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Facebook Cause Outrage With Users After Social Networks Were Down For A Day And Actresses, CEOs And Wealthy Individuals Charged In College Admission Scam

Film actresses and wealthy parents were arrested and charged for fraud

March 14, 2019

Facebook Cause Outrage With Users After Social Networks Were Down For A Day

Social network giant Facebook caused outrage when the platform and it's flagship apps were down for 14 hours on Wednesday. This was believe to be the biggest interruption on the social network. Users shared their thoughts and feed backs on Facebook's rival Twitter, where the platform also update users about the technical difficulties. 

Users were having problems with accessing the social network and posting content. Instead of videos and images, users was sent with an error message that stated "Sorry, Something went wrong. We're working on getting this fixed as fast as we can." The disruption upset a lot of advertisers because of the amount of money they spent on advertising with the platform. 

People tweeted their thoughts about the outage with hashtag #FacebookDown and #InstagramDown, which were trending for a day.  The social network is now back up and running for use!

Actresses, CEOs And Wealthy Individuals Charged In College Admission Scam

A major college admission scandal brought shock to billions of people across the world and online. Hollywood actresses, business leaders and wealthy individuals were charged for paying bribes and committing fraud by letting Ivy League universities accept their children and poses as star-studded students.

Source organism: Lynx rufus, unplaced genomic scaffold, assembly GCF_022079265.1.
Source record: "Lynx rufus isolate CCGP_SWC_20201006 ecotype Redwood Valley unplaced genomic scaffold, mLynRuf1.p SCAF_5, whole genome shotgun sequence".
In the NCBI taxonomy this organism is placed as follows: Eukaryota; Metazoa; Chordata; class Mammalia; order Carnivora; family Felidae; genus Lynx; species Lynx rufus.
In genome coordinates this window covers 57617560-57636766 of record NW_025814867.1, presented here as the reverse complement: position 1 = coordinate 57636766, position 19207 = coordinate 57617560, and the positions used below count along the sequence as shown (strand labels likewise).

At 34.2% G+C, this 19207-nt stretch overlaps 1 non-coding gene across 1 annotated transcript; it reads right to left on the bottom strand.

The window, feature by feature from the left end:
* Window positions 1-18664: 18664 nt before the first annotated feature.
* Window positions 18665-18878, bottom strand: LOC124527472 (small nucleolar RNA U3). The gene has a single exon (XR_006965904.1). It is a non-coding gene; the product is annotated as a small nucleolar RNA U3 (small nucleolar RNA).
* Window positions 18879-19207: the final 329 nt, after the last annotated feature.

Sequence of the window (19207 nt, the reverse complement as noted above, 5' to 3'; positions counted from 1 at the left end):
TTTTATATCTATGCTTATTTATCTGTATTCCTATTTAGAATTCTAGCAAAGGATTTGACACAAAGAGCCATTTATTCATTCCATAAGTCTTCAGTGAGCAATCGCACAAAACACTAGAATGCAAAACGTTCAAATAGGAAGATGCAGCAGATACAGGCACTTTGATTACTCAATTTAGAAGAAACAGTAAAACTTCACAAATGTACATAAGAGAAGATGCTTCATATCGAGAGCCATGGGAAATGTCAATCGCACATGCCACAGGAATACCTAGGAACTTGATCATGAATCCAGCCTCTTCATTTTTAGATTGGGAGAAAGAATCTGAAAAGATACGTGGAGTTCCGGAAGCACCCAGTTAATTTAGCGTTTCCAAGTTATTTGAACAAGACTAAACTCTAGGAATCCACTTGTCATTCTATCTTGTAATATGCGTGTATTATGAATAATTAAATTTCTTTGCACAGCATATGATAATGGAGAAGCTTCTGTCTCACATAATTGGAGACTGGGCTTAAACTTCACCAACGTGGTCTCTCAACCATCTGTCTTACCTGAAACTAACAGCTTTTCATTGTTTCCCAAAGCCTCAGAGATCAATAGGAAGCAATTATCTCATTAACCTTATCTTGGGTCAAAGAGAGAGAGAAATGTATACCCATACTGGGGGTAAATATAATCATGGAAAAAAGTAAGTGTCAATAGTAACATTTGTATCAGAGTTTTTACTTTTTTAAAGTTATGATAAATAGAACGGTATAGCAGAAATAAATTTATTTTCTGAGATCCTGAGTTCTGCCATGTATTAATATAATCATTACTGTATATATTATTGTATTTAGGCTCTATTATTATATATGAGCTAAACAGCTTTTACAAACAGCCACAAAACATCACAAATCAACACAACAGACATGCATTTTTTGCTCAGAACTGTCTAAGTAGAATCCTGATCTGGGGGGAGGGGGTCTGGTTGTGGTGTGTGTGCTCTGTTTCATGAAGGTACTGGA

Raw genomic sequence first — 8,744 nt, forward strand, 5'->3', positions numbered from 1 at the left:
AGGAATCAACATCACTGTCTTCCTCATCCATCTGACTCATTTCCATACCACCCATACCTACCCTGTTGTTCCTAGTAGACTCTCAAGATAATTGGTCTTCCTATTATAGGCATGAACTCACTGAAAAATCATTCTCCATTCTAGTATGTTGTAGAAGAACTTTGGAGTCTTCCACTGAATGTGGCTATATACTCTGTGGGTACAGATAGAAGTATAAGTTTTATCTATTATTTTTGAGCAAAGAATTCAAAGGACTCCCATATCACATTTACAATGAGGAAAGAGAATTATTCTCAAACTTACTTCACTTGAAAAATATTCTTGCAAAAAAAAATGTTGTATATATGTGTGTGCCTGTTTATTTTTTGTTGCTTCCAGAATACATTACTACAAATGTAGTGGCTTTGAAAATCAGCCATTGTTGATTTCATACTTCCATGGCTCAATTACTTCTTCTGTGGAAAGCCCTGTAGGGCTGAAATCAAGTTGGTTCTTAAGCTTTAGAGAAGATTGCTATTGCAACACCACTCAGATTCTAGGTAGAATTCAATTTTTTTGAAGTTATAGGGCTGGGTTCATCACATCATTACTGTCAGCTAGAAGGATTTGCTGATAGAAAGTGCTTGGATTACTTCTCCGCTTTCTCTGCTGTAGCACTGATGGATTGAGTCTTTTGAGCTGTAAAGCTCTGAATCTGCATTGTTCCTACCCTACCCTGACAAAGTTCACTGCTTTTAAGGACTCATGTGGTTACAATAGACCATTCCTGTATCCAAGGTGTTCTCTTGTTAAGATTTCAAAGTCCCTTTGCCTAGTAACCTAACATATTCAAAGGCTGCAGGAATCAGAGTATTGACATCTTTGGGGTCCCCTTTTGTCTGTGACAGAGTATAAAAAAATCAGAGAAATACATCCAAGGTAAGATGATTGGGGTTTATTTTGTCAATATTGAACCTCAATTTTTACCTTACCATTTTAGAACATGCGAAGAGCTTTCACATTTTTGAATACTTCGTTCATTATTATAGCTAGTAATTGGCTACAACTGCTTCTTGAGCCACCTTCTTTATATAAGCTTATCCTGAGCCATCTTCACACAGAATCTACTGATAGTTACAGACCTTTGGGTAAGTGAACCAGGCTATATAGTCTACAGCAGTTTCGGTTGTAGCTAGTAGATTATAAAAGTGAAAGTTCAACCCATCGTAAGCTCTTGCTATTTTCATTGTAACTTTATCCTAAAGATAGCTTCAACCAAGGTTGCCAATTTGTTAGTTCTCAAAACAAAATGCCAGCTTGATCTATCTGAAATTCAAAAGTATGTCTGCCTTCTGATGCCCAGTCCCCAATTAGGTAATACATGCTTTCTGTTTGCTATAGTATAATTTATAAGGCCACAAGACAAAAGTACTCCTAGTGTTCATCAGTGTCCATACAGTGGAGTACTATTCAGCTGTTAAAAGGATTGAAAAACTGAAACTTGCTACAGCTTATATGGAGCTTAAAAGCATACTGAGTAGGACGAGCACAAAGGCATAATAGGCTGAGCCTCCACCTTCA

Top athletic coaches were accused of accepting millions of dollars to help admit the students. Well-known stars and wealthy individuals such as TV star Lori Loughlin and her husband, fashion designer Mossimo Giannulli; actress Felicity Huffman; and William E. McGlashan Jr., a partner at the private equity firm TPG. The scheme was exposed on Tuesday and labeled by the Justice Department as the largest college admission prosecution. 


The charges involved 200 agents and 50 people in six states. The head of the scheme William Singer, who is the founder of college preparatory business called Edge College & Career Network, for operating the scam by helping students cheat on standardized test and pay bribes to coaches who could get the students fake athletic credentials. Singer used his company as a front to allow parents to launder money into his account without paying federal taxes. The scheme was around $25 million and was going on since 2011. 


William Singer is facing charges of racketeering conspiracy, money laundering conspiracy, conspiracy to defraud the United States, and obstruction of justice. 


{Source: NY Times}